Why the sequence of good and bad returns is key
Why is the order of your returns a risk? Why is the sequence in which you earn good and bad returns important?
It isn’t if you invest a lump sum at the start of your investment period and retain it throughout.
But it is important when you are saving a monthly amount or drawing an income – in fact, the sequence can be critical to the sustainability of savings you are using to provide an income.
Bridge Fund Managers illustrates the problem using a simulated return sequence that you might get from a typical balanced fund over a 20-year period.
The average return is a healthy 4% above inflation (about 10%), but the annual returns vary from -8% to 24% with most of the bad returns occurring in the last few years.
Bridge then considered what would happen if the order of the returns were to be reversed and most of the bad returns were earned in the early years. These are the conclusions:
If you invest a lump sum – in this case R1-million – with no further contributions or withdrawals, it doesn’t matter in what order the returns are delivered. Your investment is worth the same after 20 years – just more than R6-million.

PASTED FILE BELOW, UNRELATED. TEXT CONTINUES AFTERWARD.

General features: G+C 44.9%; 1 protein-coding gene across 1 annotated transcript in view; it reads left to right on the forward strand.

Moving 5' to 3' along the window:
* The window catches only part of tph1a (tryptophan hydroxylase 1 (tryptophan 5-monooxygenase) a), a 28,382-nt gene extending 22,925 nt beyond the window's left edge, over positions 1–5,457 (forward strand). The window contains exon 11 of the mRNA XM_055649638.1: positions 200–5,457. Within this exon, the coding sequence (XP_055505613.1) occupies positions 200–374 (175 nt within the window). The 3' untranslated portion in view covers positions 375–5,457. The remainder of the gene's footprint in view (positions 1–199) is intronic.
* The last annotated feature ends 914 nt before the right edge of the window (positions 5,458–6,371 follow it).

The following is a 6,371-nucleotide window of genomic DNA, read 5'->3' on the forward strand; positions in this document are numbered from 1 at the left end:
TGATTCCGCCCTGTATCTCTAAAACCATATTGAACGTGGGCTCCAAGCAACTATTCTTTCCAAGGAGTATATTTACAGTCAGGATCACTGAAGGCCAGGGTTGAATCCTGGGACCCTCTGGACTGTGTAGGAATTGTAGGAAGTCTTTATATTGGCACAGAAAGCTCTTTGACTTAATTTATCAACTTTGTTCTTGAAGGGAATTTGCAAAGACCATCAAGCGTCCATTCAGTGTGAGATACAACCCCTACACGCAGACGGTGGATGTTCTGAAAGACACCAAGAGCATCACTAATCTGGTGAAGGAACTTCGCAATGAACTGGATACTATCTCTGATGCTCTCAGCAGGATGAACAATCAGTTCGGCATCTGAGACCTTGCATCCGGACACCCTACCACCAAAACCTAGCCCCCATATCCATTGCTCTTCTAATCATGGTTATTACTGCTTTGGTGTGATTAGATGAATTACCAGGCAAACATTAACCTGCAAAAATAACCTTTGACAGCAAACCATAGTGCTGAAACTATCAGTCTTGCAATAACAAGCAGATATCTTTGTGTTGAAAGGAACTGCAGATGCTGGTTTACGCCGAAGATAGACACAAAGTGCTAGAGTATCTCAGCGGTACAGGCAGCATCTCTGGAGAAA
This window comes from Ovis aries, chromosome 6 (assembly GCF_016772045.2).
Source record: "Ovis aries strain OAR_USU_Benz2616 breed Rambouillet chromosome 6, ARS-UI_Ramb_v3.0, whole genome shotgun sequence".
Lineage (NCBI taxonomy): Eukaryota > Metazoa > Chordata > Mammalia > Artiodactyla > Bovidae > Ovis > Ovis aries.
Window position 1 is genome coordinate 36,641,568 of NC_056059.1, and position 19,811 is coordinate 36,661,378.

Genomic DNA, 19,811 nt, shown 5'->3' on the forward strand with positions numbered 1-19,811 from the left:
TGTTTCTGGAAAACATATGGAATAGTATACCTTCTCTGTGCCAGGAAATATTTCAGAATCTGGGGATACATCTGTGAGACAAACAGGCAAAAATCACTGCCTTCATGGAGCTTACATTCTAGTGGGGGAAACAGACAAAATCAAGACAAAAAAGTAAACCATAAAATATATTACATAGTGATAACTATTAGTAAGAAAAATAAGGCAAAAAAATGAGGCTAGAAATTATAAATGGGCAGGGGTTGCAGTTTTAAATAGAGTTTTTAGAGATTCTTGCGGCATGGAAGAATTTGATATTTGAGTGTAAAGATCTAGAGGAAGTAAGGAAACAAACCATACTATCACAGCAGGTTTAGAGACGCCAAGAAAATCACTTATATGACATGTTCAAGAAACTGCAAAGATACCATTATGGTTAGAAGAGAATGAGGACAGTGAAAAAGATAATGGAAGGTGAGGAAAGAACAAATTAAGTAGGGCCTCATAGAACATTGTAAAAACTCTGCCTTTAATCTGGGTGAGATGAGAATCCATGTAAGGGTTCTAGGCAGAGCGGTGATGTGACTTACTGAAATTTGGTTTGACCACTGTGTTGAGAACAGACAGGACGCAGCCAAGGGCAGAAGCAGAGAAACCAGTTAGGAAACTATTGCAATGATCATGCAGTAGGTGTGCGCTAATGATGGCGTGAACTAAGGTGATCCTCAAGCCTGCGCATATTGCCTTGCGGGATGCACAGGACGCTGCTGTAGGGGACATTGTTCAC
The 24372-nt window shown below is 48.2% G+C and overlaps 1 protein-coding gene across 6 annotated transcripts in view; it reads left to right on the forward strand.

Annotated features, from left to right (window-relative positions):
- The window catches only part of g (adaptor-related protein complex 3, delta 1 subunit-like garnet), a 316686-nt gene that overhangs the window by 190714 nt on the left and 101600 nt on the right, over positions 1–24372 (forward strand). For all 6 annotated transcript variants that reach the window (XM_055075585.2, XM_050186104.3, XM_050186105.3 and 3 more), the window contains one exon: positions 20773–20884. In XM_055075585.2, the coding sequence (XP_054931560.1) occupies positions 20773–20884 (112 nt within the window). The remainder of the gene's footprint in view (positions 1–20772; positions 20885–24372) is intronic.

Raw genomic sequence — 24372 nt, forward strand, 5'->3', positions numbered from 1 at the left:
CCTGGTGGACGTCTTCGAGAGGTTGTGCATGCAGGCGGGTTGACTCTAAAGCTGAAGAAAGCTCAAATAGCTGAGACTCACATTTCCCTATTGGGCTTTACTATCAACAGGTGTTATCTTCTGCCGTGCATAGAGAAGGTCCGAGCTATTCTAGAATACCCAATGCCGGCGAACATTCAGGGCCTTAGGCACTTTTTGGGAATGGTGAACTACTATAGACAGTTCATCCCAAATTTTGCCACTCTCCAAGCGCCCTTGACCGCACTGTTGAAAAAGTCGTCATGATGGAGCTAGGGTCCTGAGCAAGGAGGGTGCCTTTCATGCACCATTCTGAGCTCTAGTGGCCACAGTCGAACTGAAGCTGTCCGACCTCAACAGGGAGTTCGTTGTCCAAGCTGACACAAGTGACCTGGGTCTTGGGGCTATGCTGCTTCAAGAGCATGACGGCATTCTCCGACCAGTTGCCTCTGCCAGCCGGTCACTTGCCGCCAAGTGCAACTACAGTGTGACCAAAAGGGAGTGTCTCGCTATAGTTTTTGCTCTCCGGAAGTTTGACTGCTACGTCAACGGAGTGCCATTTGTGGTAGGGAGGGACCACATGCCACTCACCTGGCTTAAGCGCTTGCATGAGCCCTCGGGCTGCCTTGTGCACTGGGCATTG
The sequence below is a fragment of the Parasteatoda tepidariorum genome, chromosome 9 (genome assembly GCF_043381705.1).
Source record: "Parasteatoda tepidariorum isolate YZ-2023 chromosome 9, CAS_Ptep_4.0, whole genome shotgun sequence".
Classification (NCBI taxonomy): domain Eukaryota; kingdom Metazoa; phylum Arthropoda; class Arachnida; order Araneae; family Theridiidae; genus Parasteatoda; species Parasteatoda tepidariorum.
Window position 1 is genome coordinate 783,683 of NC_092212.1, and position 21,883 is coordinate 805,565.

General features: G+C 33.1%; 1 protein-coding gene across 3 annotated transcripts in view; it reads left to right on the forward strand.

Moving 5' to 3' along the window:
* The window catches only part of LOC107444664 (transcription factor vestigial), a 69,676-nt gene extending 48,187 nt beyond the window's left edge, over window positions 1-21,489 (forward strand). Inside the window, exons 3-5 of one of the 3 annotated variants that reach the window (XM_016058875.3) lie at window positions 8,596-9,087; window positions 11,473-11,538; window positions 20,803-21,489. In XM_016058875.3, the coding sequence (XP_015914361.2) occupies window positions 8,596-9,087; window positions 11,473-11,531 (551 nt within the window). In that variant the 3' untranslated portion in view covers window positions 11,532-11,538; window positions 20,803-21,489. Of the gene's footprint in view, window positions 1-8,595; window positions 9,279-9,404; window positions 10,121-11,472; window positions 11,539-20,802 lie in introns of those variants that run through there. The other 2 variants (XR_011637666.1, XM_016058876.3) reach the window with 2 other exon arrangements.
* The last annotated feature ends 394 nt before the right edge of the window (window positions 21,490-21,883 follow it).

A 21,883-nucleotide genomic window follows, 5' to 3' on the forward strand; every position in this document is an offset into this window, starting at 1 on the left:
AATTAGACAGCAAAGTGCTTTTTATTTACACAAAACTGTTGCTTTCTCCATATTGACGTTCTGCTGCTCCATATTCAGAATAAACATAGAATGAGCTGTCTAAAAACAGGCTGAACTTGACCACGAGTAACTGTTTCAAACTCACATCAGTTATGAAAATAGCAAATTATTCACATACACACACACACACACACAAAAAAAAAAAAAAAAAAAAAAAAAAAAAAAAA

If you invest an annual amount, as you might if you were contributing to a retirement annuity, it is better to have the bad returns first.
Drawing too much
Using an annual investment amount of R100000, the outcome was R6.59-million, but when the order of the returns was reversed (bad returns first), the outcome was R13.6-million.
The same returns applied to an initial investment in a living annuity of R2-million and a regular withdrawal starting at 5% and adjusted for inflation annually. This would result in an investment value of R6.4-million after 20 years.
But the sequence of returns could just as easily have been reversed, resulting in the capital in the living annuity being depleted and the income declining before the end of the 20-year period.
Bridge Fund Managers says many retirees with living annuities are not taking adequate account of sequencing risk. Retirees may be drawing far more income than is prudent in a world where actual returns do not match the average return in the projections.